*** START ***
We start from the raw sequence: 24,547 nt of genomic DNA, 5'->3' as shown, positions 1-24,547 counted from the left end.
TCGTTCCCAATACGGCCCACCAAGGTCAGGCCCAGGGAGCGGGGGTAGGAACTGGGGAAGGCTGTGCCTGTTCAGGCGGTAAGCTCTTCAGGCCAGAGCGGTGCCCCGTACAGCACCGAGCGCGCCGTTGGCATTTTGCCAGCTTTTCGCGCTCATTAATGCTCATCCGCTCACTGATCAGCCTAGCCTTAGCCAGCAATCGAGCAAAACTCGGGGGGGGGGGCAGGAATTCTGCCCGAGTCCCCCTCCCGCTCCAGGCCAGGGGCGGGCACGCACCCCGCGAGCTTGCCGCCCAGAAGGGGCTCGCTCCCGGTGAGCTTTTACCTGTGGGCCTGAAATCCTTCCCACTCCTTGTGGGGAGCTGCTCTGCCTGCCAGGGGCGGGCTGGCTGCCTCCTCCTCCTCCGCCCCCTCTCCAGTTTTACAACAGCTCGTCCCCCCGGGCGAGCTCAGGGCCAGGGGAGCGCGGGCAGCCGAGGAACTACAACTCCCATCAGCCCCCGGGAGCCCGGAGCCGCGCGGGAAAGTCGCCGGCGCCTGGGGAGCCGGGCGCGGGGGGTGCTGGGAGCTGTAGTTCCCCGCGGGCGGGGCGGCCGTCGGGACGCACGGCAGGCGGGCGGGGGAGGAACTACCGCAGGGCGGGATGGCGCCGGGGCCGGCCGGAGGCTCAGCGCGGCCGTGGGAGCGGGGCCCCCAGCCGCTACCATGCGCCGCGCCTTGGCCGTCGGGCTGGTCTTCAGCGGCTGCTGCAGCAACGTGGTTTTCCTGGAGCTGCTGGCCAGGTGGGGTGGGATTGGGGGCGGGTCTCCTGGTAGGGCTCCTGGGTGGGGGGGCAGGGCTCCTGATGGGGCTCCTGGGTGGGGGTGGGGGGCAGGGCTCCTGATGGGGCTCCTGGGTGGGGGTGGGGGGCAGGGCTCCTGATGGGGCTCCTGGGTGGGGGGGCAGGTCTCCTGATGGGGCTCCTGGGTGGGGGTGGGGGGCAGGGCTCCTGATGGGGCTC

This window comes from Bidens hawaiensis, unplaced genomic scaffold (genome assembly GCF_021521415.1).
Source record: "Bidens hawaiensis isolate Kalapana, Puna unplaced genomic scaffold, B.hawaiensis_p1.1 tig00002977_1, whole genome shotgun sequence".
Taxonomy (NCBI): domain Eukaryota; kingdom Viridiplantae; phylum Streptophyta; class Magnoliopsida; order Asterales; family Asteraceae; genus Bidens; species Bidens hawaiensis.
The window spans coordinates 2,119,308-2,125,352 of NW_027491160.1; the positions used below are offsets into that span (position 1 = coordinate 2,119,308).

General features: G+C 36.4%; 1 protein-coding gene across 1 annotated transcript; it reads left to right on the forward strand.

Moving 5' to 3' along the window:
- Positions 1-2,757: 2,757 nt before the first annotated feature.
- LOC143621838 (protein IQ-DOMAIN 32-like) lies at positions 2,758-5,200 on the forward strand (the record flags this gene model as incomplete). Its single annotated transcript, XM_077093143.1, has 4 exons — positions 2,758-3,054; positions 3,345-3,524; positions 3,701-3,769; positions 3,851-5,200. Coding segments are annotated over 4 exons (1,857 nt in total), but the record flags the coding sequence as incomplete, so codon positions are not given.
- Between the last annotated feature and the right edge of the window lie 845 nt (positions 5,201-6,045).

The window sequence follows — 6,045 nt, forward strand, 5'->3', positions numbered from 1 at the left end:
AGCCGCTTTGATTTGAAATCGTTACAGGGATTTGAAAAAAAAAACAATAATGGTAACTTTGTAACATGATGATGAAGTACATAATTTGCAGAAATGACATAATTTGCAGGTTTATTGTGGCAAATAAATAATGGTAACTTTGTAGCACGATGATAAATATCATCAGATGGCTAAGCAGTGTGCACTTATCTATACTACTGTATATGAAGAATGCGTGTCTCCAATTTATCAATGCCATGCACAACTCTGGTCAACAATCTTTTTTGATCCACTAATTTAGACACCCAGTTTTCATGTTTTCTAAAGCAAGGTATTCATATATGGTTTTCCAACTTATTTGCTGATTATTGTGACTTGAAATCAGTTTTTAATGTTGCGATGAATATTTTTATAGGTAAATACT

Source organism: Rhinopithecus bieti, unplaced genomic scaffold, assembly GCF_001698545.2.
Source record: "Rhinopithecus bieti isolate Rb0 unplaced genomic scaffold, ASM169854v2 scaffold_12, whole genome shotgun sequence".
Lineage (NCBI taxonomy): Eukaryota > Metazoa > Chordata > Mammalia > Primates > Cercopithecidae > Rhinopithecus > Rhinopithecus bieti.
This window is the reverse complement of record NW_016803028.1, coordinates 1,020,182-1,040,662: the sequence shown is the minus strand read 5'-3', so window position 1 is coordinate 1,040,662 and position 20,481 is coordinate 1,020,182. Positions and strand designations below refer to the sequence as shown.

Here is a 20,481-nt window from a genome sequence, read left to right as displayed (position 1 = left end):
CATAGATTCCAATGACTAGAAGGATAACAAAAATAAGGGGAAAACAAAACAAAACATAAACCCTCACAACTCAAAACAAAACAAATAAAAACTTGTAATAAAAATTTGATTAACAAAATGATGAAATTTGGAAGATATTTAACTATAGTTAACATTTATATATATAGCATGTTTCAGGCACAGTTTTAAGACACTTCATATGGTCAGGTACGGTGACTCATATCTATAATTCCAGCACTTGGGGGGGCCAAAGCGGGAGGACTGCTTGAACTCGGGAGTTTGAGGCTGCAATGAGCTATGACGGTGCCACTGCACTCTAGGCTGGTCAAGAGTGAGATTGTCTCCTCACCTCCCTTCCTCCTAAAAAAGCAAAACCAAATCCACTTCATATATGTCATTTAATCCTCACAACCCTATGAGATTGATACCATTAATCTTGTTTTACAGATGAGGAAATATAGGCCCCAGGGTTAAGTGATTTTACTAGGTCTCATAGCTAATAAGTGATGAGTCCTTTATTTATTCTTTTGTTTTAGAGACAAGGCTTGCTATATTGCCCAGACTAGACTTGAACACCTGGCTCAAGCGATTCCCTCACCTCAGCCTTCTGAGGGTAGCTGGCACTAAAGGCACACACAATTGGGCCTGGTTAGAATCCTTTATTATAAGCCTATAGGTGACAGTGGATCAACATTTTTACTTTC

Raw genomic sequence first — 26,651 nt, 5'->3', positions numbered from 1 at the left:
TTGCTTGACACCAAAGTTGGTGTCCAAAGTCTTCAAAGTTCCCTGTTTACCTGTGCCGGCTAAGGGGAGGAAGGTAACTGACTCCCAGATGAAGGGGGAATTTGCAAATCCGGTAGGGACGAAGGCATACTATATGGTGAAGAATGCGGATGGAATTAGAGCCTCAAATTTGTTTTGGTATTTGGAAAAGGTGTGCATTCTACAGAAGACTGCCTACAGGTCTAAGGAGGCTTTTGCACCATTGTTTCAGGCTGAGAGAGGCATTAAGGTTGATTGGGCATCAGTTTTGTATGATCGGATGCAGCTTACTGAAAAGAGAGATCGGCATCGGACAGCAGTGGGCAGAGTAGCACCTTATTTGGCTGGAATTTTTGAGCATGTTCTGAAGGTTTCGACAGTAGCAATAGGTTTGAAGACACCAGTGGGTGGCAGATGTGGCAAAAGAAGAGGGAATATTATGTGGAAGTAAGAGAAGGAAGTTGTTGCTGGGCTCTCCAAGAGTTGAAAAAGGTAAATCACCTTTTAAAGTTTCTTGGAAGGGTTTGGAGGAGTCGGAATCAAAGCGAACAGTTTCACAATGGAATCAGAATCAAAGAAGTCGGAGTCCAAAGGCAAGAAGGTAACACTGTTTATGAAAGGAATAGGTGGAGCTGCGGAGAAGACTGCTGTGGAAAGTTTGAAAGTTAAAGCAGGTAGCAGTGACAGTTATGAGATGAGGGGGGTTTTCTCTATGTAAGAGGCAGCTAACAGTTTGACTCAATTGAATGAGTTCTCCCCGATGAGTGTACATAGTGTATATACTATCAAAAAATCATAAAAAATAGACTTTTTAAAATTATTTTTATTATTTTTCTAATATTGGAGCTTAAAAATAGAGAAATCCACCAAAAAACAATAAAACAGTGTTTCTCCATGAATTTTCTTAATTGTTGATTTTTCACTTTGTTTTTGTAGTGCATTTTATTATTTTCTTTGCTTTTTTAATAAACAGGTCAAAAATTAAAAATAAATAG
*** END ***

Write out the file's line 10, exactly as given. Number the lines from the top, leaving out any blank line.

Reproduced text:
- LOC143621838 (protein IQ-DOMAIN 32-like) lies at positions 2,758-5,200 on the forward strand (the record flags this gene model as incomplete). Its single annotated transcript, XM_077093143.1, has 4 exons — positions 2,758-3,054; positions 3,345-3,524; positions 3,701-3,769; positions 3,851-5,200. Coding segments are annotated over 4 exons (1,857 nt in total), but the record flags the coding sequence as incomplete, so codon positions are not given.